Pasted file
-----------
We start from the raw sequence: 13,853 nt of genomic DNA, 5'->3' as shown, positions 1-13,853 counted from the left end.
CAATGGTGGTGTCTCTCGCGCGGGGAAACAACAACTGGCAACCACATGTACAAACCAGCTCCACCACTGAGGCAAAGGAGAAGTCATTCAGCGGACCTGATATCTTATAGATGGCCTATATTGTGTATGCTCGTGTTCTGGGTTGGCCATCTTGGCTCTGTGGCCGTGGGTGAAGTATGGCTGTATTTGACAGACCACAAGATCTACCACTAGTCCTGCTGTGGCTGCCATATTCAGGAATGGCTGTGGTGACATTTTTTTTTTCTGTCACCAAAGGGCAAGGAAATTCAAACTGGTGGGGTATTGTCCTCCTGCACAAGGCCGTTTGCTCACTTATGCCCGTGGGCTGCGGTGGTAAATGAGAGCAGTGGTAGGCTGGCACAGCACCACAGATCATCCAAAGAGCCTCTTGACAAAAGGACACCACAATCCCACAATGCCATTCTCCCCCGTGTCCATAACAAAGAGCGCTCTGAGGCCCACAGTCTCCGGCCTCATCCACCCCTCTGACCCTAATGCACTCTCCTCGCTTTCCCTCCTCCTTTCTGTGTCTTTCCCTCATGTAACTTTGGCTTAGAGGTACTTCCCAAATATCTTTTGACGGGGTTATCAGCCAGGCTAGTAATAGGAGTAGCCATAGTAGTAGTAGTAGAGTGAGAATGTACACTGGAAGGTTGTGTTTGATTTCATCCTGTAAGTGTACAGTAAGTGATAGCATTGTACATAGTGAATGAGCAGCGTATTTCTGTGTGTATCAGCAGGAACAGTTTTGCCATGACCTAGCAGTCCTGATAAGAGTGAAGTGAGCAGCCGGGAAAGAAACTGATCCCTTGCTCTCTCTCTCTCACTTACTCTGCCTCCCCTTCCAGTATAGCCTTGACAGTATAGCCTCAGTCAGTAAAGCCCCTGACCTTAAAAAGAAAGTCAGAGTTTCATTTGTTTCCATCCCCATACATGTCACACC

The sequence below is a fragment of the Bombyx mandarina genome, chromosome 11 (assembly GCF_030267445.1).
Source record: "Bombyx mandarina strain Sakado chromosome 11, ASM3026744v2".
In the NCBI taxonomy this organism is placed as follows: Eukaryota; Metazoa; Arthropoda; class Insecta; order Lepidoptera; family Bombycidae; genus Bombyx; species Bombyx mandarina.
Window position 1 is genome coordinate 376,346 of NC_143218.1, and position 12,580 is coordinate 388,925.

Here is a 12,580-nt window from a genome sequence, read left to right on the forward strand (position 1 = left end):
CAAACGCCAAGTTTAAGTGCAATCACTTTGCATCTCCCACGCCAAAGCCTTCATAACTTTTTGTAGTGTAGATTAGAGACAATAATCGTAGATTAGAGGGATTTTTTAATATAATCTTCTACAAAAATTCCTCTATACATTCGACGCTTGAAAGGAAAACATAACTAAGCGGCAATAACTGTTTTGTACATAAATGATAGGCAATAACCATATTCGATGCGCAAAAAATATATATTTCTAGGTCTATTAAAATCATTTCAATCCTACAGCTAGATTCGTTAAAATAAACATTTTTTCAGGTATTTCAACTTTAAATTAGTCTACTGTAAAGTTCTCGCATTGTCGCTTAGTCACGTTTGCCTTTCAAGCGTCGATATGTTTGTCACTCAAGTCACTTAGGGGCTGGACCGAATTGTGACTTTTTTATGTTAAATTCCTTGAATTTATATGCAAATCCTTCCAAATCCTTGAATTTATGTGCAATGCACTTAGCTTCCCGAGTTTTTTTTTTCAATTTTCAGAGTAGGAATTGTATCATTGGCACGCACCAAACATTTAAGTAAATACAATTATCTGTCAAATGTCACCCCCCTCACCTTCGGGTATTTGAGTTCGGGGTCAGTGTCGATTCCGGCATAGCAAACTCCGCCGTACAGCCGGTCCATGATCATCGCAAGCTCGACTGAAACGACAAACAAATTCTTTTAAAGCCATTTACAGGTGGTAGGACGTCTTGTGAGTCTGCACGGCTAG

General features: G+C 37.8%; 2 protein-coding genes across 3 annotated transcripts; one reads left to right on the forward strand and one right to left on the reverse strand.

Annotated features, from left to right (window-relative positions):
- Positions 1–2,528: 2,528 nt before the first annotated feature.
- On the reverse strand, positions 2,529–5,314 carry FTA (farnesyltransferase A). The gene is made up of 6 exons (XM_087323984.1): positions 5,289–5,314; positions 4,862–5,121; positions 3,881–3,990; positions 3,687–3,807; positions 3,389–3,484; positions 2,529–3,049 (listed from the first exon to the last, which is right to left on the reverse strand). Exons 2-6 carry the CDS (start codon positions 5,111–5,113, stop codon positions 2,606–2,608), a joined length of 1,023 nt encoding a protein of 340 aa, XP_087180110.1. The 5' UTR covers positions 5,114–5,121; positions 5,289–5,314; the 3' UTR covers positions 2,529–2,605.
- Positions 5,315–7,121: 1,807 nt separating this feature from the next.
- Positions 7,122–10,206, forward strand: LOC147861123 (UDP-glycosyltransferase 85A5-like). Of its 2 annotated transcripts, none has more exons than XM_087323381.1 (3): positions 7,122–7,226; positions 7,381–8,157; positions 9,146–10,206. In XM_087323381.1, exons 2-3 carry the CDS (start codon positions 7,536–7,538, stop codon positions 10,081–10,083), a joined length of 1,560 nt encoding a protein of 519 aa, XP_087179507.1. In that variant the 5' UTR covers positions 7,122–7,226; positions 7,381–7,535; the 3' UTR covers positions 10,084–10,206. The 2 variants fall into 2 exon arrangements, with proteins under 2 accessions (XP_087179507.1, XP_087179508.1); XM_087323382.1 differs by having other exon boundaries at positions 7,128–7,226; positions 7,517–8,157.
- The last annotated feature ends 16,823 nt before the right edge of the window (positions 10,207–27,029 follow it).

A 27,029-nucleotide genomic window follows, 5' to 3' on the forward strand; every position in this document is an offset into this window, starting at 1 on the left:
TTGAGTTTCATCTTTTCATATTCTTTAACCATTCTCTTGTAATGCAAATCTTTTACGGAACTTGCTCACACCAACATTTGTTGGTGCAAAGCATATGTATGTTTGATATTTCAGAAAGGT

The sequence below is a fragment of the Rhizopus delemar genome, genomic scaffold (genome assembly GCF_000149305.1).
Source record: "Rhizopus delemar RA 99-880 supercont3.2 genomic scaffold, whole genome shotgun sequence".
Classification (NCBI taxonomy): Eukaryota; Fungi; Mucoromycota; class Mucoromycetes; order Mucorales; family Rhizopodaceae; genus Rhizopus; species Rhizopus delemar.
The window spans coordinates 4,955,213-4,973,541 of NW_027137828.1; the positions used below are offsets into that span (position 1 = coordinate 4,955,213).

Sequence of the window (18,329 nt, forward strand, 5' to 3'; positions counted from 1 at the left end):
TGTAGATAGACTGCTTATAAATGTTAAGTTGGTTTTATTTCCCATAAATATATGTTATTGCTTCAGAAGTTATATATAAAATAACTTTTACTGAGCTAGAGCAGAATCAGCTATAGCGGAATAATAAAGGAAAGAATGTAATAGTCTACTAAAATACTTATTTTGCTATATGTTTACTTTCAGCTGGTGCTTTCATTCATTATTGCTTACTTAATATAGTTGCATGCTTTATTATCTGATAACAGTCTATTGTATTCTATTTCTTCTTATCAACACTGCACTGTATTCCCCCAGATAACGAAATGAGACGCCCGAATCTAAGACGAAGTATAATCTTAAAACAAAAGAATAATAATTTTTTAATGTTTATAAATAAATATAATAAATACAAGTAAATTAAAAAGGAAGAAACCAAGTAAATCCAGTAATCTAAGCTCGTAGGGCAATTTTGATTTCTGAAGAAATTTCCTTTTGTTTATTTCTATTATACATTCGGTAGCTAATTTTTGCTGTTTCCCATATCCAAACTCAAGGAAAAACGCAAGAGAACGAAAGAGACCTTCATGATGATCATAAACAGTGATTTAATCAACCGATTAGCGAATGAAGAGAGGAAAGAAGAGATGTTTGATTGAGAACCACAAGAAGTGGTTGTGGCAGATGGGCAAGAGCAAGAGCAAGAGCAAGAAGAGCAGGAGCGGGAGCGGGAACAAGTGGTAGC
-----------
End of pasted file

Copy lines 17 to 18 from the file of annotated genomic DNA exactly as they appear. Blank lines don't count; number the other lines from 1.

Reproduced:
TTGAGTTTCATCTTTTCATATTCTTTAACCATTCTCTTGTAATGCAAATCTTTTACGGAACTTGCTCACACCAACATTTGTTGGTGCAAAGCATATGTATGTTTGATATTTCAGAAAGGT

The sequence below is a fragment of the Rhizopus delemar genome, genomic scaffold (genome assembly GCF_000149305.1).